Can Playing Video Games Make You a Better Parent?

I’m not a parent, but I am excited at the idea of being one some day. Such thoughts often flow through my head now that I sit less than two weeks away from marrying my wonderful fiancé. Imagining my little boy (or girl) sitting on my lap, helping me or being my spotter in whatever game I’m playing warms my heart to no end. I look forward to a day when I can say that video games, whether directly or indirectly, helped make me a better parent.

This idea occurred to me at the strangest of times — when I was reserving my copy of Halo: Reach Legendary Edition. I’ve always loved Halo and collector’s editions, and the Halo franchise has some of the best collector’s stuff out there. So, because of Halo: Reach‘s supreme packaging, I was basically mandated to own it. I tried explaining all of this to my fiancé while I was at the counter, who unsurprisingly rolled her eyes and asked why I wanted this thing that will only sit on a shelf and collect dust. When it became obvious the argument was not going in my favor, I explained that I needed it because it kept me in touch with my inner child, thus making me a better father for when we decide to have kids one day.

halo reach legendary edition

 Worth every penny.

Pretty good one, huh? Even though she didn’t buy it, I think I might have surprised her, but probably not as much as I surprised myself. It kind of came out of me without any thought behind it, but the more I did think about it the more it rang truer in my mind. I don’t mean to sound like suddenly I understood the ins and outs of raising a child, and all the work and attention they require. I also don’t want to sound like one of those parents who will let their kids practically raise themselves by allowing them to play whatever game they want. But I do know that if my father hadn’t introduced me to gaming with him at a young age, I probably wouldn’t be the way I am today. I can remember sitting on his lap as a young boy, watching and helping him play the computer games on our old-as-dirt computer; probably an Apple II. We spent many a day together like this after he came home from work.

Even through my teen years, up until my early twenties when I moved out of the house, my mother would occasionally sit next to me on the couch and just watch me play video games. We would just hang out and talk, and eventually she would fall asleep. She never played, but always seemed really interested, at least up until she fell asleep. As an adult I can easily look back on these moments in time and see how spending it together did wonders for me as a child. Just the plain act of doing something together in a video game, even something as effortless as sitting and watching without any words spoken, helped create a special bond and a feeling of comfort and belonging. It’s something I feel like most children probably don’t get with their parents.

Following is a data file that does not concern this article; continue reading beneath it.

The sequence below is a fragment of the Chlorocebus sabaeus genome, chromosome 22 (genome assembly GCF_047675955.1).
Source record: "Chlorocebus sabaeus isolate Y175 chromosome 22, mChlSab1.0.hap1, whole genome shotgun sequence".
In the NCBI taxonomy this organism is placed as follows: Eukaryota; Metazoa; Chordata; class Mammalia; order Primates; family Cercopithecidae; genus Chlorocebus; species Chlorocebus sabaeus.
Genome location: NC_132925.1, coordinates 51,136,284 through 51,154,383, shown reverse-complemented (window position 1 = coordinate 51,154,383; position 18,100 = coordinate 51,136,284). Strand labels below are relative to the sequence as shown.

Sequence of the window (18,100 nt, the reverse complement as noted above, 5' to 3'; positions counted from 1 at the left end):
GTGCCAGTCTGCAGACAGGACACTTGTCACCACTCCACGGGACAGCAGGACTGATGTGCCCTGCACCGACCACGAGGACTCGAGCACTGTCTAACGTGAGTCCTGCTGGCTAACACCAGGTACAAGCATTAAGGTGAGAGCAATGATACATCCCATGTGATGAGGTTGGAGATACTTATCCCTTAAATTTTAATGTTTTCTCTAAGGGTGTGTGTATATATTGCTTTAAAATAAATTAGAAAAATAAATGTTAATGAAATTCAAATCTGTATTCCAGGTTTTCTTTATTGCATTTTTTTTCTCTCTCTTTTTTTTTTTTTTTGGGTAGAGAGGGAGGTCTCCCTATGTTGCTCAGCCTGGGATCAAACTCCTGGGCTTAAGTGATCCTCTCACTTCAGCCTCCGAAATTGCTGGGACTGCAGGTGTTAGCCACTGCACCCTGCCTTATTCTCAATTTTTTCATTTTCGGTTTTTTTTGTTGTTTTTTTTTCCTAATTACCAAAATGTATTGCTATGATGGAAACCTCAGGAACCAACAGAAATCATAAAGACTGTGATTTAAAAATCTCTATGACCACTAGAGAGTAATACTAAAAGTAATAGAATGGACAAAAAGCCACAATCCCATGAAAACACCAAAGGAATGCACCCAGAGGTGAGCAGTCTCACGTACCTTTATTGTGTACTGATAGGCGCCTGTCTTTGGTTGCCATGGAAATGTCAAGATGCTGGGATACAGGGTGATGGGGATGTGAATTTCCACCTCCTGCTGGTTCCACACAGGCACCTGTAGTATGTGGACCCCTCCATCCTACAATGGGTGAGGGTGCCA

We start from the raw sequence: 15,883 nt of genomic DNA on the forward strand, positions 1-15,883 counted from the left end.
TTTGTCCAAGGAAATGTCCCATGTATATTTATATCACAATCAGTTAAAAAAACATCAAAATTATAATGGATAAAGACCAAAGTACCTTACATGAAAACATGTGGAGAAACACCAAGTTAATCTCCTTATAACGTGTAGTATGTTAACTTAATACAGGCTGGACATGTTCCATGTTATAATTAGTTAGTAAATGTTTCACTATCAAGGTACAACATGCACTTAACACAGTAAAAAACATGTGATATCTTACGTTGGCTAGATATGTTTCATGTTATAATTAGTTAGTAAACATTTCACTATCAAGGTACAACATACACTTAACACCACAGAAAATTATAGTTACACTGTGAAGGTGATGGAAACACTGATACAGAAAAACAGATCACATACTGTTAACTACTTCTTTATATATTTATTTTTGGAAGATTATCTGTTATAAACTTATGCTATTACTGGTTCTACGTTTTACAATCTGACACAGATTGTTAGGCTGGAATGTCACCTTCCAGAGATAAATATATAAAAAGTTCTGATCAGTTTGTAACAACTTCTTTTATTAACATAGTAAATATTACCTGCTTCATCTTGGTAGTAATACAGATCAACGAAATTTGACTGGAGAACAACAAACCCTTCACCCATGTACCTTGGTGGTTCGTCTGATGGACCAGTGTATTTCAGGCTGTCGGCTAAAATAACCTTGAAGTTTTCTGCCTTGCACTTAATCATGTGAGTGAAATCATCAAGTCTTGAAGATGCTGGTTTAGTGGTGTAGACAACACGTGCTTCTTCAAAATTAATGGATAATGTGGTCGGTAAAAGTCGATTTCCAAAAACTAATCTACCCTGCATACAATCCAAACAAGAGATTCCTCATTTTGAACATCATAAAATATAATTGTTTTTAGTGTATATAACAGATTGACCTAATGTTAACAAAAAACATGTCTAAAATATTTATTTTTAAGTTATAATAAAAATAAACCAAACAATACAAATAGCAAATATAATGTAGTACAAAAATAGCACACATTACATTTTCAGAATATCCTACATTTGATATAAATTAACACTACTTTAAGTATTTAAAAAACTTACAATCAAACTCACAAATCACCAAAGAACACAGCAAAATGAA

Video games, mostly the act of playing them, are special because they help keep us young at heart. Simply put, they are fun to play — a leisurely activity. They also help boost creativity and imagination, two things that a child is almost unmatched in. And video games, unlike most other forms of entertainment or art, have the ability to unite people and create friendships, both through cooperative and competitive means. All these things seem essential to me when raising a child, forming a friendship outside of mere parenthood and bolstering something more meaningful that they might look fondly back on.

And as a parent looking forward to introducing my children to gaming, it would be a great sense of personal satisfaction to not only see them enjoying something I love, but also learning important life skills from it. By now it shouldn’t be surprising to know that gamers develop great hand-eye coordination, reflexes and puzzle-solving techniques when compared to average non-gamers. But certain games, such as strategy games and role-playing games, can teach handy things like economics, resource management, city planning, budgeting, reading, multitasking, and executive decision-making skills. I can personally say that playing SimCity 2000 early in grade school helped my understanding greatly in a few of these areas. Introducing these things at a young but appropriate age seems like it would be a great idea.

Not everyone will want to introduce gaming to the children however, and I can understand that. For me, video games have always been a big part of my life, and I’d like my future kids to be able to have that be a part of their lives as well, just as I had it with my parents. Of course, there is always the chance that my kids won’t even like video games, and they will be into something new and crazy that I won’t understand. Whatever the case, I guess the main thing to remember is to find something you and your kids love doing together, and do it. My parents did the same with me, and I think I turned out OK.


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Author: Tyler Cameron View all posts by

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